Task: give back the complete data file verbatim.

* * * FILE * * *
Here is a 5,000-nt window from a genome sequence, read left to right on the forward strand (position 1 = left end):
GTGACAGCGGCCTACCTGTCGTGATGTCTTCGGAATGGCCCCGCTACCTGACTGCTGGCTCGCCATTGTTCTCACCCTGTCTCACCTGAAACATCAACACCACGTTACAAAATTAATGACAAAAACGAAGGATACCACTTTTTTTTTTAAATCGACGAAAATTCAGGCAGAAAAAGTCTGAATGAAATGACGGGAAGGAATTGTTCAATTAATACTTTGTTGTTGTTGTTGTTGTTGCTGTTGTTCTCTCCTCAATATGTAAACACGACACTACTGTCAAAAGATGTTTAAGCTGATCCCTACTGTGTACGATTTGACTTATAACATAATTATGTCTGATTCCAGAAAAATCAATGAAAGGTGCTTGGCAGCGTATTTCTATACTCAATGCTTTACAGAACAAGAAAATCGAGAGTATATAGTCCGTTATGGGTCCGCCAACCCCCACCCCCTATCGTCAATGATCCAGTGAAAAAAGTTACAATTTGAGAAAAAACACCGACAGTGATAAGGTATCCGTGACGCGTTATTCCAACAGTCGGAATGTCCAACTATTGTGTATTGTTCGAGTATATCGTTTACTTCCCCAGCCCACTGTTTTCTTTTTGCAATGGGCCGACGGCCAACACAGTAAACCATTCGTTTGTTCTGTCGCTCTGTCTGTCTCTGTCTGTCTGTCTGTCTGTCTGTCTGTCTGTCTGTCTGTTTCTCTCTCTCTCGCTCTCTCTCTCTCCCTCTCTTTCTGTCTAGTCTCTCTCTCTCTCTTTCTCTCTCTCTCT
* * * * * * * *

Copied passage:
Here is a 5,000-nt window from a genome sequence, read left to right on the forward strand (position 1 = left end):
GTGACAGCGGCCTACCTGTCGTGATGTCTTCGGAATGGCCCCGCTACCTGACTGCTGGCTCGCCATTGTTCTCACCCTGTCTCACCTGAAACATCAACACCACGTTACAAAATTAATGACAAAAACGAAGGATACCACTTTTTTTTTTAAATCGACGAAAATTCAGGCAGAAAAAGTCTGAATGAAATGACGGGAAGGAATTGTTCAATTAATACTTTGTTGTTGTTGTTGTTGTTGCTGTTGTTCTCTCCTCAATATGTAAACACGACACTACTGTCAAAAGATGTTTAAGCTGATCCCTACTGTGTACGATTTGACTTATAACATAATTATGTCTGATTCCAGAAAAATCAATGAAAGGTGCTTGGCAGCGTATTTCTATACTCAATGCTTTACAGAACAAGAAAATCGAGAGTATATAGTCCGTTATGGGTCCGCCAACCCCCACCCCCTATCGTCAATGATCCAGTGAAAAAAGTTACAATTTGAGAAAAAACACCGACAGTGATAAGGTATCCGTGACGCGTTATTCCAACAGTCGGAATGTCCAACTATTGTGTATTGTTCGAGTATATCGTTTACTTCCCCAGCCCACTGTTTTCTTTTTGCAATGGGCCGACGGCCAACACAGTAAACCATTCGTTTGTTCTGTCGCTCTGTCTGTCTCTGTCTGTCTGTCTGTCTGTCTGTCTGTCTGTCTGTCTGTTTCTCTCTCTCTCGCTCTCTCTCTCTCCCTCTCTTTCTGTCTAGTCTCTCTCTCTCTCTTTCTCTCTCTCTCT